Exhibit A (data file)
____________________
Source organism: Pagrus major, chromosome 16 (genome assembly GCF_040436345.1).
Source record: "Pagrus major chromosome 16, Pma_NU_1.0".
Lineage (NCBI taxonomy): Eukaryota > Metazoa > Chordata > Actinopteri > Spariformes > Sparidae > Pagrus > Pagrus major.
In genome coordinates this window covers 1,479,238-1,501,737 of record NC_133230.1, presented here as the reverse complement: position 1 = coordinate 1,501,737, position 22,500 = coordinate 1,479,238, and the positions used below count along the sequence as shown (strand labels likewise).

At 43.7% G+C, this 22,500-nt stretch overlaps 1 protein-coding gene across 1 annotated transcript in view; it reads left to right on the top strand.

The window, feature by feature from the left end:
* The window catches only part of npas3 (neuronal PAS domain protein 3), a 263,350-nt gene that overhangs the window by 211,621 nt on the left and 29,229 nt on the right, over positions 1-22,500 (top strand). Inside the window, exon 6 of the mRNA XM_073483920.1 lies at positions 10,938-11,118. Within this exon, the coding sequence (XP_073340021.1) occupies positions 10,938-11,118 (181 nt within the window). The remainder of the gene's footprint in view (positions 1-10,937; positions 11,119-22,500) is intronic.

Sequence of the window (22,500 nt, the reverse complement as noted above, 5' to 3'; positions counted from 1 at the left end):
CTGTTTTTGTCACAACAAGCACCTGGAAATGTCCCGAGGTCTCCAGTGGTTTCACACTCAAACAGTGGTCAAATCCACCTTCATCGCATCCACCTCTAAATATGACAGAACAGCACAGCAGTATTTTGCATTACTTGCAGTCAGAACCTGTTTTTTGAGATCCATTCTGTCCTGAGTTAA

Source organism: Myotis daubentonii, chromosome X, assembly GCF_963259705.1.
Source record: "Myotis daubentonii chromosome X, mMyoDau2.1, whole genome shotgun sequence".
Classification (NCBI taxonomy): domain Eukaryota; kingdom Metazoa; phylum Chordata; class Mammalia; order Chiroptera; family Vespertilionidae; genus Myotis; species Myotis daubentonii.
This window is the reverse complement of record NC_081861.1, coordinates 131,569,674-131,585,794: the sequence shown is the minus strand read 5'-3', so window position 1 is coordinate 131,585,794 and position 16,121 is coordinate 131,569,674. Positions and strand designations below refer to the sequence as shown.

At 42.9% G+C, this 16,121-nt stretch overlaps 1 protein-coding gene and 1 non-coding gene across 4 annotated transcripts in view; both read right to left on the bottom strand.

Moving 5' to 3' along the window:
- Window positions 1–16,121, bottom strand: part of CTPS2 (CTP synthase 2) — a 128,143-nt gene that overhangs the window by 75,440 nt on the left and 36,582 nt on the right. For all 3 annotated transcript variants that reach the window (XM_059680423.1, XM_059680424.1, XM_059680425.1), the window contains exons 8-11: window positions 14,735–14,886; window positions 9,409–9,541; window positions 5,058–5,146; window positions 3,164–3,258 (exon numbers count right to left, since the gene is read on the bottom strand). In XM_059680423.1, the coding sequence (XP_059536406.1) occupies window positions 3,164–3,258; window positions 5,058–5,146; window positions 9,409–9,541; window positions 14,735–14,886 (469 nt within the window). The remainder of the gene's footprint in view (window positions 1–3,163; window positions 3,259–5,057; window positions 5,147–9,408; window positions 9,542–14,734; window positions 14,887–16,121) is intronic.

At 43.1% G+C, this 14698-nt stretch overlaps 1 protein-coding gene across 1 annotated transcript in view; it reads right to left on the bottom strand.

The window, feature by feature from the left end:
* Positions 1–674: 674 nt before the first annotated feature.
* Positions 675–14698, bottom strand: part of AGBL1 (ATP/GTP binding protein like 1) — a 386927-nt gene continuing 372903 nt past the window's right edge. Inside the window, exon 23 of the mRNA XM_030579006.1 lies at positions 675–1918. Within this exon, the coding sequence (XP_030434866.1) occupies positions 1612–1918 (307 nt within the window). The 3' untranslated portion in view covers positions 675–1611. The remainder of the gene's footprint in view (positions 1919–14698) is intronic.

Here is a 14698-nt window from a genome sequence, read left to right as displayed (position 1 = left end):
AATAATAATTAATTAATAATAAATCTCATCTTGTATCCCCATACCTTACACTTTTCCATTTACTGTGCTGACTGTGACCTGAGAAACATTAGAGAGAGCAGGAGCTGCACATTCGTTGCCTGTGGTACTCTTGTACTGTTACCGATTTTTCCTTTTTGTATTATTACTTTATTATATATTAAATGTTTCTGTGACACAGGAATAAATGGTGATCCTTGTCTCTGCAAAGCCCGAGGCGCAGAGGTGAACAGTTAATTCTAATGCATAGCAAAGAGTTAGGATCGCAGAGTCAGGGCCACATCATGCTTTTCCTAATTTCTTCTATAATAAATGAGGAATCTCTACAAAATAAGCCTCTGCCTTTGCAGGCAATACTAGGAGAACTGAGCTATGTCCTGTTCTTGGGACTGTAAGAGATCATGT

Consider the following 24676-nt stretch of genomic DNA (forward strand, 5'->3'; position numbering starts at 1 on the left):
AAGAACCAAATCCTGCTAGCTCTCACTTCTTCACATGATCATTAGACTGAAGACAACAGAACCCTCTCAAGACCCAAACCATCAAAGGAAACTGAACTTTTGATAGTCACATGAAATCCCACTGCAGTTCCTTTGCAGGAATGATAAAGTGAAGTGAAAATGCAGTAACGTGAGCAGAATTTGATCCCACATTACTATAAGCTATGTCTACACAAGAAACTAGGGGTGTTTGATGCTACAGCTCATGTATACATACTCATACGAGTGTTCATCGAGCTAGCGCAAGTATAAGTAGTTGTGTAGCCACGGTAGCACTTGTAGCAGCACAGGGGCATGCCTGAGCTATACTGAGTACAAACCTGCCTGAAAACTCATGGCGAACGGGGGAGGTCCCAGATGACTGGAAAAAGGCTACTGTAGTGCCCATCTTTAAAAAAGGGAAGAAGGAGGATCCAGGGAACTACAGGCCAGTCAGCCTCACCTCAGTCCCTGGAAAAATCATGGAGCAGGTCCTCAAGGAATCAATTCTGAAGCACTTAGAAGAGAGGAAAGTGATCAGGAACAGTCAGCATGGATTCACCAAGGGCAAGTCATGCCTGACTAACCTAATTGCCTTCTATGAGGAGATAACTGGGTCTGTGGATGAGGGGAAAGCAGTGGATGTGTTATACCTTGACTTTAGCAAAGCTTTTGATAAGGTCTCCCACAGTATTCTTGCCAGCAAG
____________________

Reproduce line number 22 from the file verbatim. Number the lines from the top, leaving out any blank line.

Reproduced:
AATAATAATTAATTAATAATAAATCTCATCTTGTATCCCCATACCTTACACTTTTCCATTTACTGTGCTGACTGTGACCTGAGAAACATTAGAGAGAGCAGGAGCTGCACATTCGTTGCCTGTGGTACTCTTGTACTGTTACCGATTTTTCCTTTTTGTATTATTACTTTATTATATATTAAATGTTTCTGTGACACAGGAATAAATGGTGATCCTTGTCTCTGCAAAGCCCGAGGCGCAGAGGTGAACAGTTAATTCTAATGCATAGCAAAGAGTTAGGATCGCAGAGTCAGGGCCACATCATGCTTTTCCTAATTTCTTCTATAATAAATGAGGAATCTCTACAAAATAAGCCTCTGCCTTTGCAGGCAATACTAGGAGAACTGAGCTATGTCCTGTTCTTGGGACTGTAAGAGATCATGT